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Franco-German connection: Onfray, Houllebecq and Schopenhauer

Miroir du nihilisme – Houellebecq educator / A present at Schopenhauer
Forfatter: Michel Onfray/Michel Houellebecq
Forlag: Éditions Galilée/L’Herne (Frankrike/Frankrike)
Houellebecq and Onfray – Schopenhauer's uncritical running boys with books that have little new to bring?




(THIS ARTICLE IS MACHINE TRANSLATED by Google from Norwegian)

The philosophical influence has largely gone from Germany to France. Heidegger, who influenced a number of thinkers from Sartre to Derrrida, is a good example. Victor Farias' book on Heidegger and Nazism from 1987 sparked a heated debate in France. When it came in German translation, the foreword was written by Jürgen Habermas. Other examples are Nietzsche, which was translated and disseminated by Pierre Klossowski. Or Friedrich Hegel, who was taught through Alexandre Kojève's lectures in Paris 1933 – 1939, where “everyone” was present. One could also mention Freud, who through Jacques Lacan's readings has had a great influence and then returned to Germany in another form.

The picture is obviously not clear. Post-structuralism came from France to Germany, and Manfred Frank was an important mediator. Nietzsche was indebted to Montaigne, and long before he invented psychoanalysis, Freud studied in Paris under the famous Charcot.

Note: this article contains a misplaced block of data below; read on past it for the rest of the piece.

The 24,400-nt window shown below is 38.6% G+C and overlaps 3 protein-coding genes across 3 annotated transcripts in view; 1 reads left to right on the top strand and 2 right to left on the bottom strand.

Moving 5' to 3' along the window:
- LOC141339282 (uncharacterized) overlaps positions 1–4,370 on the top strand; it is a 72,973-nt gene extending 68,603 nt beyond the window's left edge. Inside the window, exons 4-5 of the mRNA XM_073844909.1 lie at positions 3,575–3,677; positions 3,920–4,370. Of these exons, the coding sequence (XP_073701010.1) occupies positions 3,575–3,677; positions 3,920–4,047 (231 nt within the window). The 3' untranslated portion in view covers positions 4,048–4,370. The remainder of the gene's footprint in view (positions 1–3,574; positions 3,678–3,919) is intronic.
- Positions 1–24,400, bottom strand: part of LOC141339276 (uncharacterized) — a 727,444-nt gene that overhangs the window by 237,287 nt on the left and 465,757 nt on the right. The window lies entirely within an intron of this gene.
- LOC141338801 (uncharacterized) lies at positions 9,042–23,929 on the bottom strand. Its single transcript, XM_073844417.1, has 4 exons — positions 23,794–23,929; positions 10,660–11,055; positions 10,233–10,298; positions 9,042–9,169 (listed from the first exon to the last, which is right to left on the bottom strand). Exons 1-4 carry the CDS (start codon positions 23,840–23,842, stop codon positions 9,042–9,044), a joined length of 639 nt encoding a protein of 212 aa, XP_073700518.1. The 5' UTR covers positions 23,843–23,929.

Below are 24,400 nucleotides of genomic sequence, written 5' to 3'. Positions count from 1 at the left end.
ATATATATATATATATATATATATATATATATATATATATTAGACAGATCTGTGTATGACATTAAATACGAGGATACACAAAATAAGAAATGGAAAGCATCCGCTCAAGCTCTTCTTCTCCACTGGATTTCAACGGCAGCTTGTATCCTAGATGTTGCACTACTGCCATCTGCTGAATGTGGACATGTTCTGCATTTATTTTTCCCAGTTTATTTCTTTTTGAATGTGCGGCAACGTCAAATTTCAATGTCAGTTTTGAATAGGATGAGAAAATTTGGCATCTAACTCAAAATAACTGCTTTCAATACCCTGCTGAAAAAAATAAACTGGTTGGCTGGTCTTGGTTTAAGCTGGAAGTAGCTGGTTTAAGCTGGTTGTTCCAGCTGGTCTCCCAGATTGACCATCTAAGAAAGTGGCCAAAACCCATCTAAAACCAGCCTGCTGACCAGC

However, two French books from last year confirm the main trend. France's most famous novelist at the moment, Michel Houellebecq, published a small book in which he confesses to the German philosopher Arthur Schopenhauer (1788 – 1860). Michel Onfray, currently France's most talked-about and productive philosopher, published a book on Houellebecq with a subtitle taken from Nietzsche – "Houellebecq éducateur" – which reflects on Nietzsche's youth work Schopenhauer as a breeder.

Onfray's book gives a frightening picture of the harsh debate climate in France after the attack on Charlie Hebdo. 

Houellebecq drawers. But to say it right away: None of these books tell us anything new and exciting about Schopenhauer. In particular, Houellebecq's book is disappointing, consisting mostly of Schopenhauer quotes with brief comments from Houellebecq, which confirms to the highest degree that he is not a philosopher but a novelist.

This does not prevent Houellebecq's book from being translated into German with the title In Schopenhauers Gwartwart. It has been on Der Spiegel's bestseller list and gone into several editions. Preface to Agathe Novak-Lechevalier, like Houellebecq at the end of Submission thanks for the information about the university he used in the novel, is admittedly left out here. Anyone who reads Houellebecq must relate to his basic misanthropy, his pessimism or nihilism. One does not need much imagination to see a parallel to Schopenhauer's disillusioned view of life. Houellebecq also says in the preface that he is often tempted to believe that nothing intellectual has happened since 1860! He finds it embarrassing to live in a mediocre age without even being able to raise the level, and admits that he is also unable to bring about a single new philosophical thought.